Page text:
Title: Systematic Review of the Incidence & Prevalence of Schizophrenia and Other Psychoses in England, 1950-2009
Funder: Department of Health (Ref: 0230145)
Principal Investigators (Cambridge): Dr Dan Jackson (Institute of Public Health)
Principal Investigators (Institute of Psychiatry): Professor Robin Murray, Dr Craig Morgan, Professor Paul McCrone, Dr Jane Boydell.
The Department of Health commissioned us to conduct a systematic review of the literature pertaining to incidence and prevalence of psychotic disorders in England, published between 1950 and 2009. Here, you will find further details of the systematic review, including the final, peer-reviewed report accepted by the Department of Health, as well as supplemental data and files.
Executive Summary: Available here
Full report (version 1.05): Available here
Supplemental Online Data: Available here
Lay Synopsis: Care for people with schizophrenia and similar (psychotic) illnesses is increasingly designed around the needs and wishes of service users and carers. Planning for new teams such as early intervention services (EIS) means the NHS needs a detailed understanding of the occurrence of illness in the population (epidemiology) including numbers of new cases (incidence) and people suffering at any one time (prevalence). Without this knowledge service commissioning doesn’t match needs.
We systematically reviewed all the relevant research on the epidemiology of schizophrenia and other psychoses in England over the past from 1950 to 2009. We initially identified 5291 studies. Of these, 147 citations met our inclusion criteria based on quality and the information we needed.
We showed that schizophrenia is more common in men than women, especially in young adults and is far more common in some black and minority ethnic (BME) groups than in other communities. Some of this is due to the illness being more common in dense, city populations and in deprived areas, but there must also be other reasons. Virtually all studies gave the same messages; they were least clear for depressive psychosis and bipolar disorder.
The review defined very precise estimates of incidence, prevalence and costs, information that commissioners need when designing services for their populations. Rough estimates of need are not good enough and we can now provide quite accurate figures for small areas.
We recommend that this is taken further in order to develop useful tools for commissioners and by using NHS information for research and evaluation. The review did not find evidence that the overall incidence of psychotic illness has increased over the decades, although we need to keep this under review because such increases would suggest new causes might be operating. Resources for helping people with psychotic illness in EI and other services can now be better targeted.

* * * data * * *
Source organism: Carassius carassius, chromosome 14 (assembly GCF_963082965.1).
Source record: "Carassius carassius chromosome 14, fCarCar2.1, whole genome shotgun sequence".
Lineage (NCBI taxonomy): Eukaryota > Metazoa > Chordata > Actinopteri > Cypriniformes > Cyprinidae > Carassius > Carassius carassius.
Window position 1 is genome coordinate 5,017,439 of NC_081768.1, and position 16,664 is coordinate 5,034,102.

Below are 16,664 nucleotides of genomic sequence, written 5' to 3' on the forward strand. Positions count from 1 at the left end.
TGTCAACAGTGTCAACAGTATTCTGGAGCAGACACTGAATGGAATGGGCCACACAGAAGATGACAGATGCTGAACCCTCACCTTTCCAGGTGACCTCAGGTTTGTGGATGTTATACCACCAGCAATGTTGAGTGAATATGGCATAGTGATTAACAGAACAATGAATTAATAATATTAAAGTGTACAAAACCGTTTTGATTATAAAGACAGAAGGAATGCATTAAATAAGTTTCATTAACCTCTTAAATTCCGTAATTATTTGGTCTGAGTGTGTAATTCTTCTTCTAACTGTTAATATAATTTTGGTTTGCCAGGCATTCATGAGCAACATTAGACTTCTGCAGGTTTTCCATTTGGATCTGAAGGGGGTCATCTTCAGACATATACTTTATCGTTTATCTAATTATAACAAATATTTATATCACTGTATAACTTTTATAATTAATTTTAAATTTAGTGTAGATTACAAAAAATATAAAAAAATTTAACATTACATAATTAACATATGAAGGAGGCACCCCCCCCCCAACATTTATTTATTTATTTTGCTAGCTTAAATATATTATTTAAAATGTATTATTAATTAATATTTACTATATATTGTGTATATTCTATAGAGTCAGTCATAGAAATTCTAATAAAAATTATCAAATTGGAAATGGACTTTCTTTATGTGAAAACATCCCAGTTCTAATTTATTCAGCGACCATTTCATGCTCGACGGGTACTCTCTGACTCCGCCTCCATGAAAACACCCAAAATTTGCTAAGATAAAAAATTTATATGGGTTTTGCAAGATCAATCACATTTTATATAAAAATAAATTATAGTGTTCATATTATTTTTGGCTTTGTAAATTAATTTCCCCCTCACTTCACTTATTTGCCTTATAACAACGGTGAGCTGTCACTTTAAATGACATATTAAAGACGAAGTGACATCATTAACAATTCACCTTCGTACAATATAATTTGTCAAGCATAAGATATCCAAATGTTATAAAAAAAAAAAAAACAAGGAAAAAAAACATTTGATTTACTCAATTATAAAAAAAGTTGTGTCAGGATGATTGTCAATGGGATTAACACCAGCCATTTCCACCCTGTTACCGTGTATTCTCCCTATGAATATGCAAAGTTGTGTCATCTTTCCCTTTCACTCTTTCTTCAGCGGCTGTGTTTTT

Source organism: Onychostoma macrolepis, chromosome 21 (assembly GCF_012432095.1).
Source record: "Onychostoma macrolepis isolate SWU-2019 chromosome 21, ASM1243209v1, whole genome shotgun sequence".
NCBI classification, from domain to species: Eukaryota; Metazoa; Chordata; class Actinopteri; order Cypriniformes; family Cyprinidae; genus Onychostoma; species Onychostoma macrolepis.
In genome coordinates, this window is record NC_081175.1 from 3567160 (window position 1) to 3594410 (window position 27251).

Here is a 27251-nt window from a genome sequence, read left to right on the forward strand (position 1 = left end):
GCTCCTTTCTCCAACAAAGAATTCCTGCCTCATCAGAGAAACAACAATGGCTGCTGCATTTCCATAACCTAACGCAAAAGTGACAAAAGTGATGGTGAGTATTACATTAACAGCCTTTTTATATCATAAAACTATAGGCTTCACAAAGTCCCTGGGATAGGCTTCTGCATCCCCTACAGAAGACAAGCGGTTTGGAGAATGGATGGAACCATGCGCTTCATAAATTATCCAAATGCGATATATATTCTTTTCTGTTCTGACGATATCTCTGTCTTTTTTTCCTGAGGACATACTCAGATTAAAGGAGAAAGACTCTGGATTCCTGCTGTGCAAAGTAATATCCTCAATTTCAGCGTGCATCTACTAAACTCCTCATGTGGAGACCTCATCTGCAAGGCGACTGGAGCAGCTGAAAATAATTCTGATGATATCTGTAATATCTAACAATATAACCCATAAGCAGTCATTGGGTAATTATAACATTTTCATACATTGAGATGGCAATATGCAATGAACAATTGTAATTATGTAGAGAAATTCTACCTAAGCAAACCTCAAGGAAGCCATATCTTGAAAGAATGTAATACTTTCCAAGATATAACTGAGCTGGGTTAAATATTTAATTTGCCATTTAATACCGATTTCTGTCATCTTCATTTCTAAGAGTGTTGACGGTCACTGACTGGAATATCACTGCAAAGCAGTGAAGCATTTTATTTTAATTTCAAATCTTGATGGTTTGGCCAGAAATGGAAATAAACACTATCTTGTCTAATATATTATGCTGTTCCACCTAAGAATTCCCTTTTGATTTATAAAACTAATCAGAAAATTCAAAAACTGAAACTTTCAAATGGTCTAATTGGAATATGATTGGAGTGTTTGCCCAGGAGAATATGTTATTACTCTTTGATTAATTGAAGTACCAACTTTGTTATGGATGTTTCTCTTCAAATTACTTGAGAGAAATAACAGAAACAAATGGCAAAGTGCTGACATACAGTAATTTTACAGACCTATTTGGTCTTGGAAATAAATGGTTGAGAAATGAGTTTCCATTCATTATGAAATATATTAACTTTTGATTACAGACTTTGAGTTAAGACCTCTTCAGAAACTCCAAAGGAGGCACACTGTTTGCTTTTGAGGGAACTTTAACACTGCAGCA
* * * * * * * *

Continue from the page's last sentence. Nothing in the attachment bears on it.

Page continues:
This project was funded by the Department of Health Policy Research Programme. The work reflects the views of the research team, and not necessarily those of the Department of Health. The team forms part of the NIHR Collaboration for Leadership in Applied Health Research and Care (CLAHRC) for Cambridgeshire and Peterborough and received library and search support from the East of England Evidence Adoption Centre.
The authors of this review were helped by many people. We are grateful to Professor John McGrath for his wise guidance during the planning and conduct of this review. His expertise allowed us to improve the final quality of this work. The CLAHRC and Evidence Adoption Centre played a pivotal role in providing us with expert librarians and other resources when designing and conducting the systematic search strategy; we are indebted to them. We thank Anna Capasso for making this possible, and Katerina Lagoudaki for help in drafting the report summary. Without the diligent, patient help and expertise of the librarians involved in this project, we would have been unable to develop such a comprehensive and systematic strategy to search the research literature. We therefore pass on our heartfelt thanks to Karen Rigby, Kerry Herbert and Margaret Bevan at the Education Library, Hinchingbrooke Health Care NHS Trust, as well as to Barbara Norrey from the Mid Essex PCT for her expert guidance on the grey literature. We are grateful to Ian White, MRC Biostatistics Unit, for providing access to expertise to conduct the analyses contained within this review. We would also like to thank the following researchers for providing timely clarifications or additional data for some studies and citations included in this report: Prof. Brian Cooper, Prof. Tom Burns, Prof. Francis Creed, Prof. Thomas Barnes, Prof Peter Congdon, Prof. Philippa Garety, Prof. Joe Kai, Dr Andrew Thompson, Dr Emma Mitford, Dr Martin Frisher, Prof. Ilana Crome and Kate Beaven and Ellie Smith from the Office for National Statistics. Finally, we are grateful to Alan Roach and the PRP team for patiently guiding this review towards completion. In addition we detail below acknowledgements specific to various authors of this report.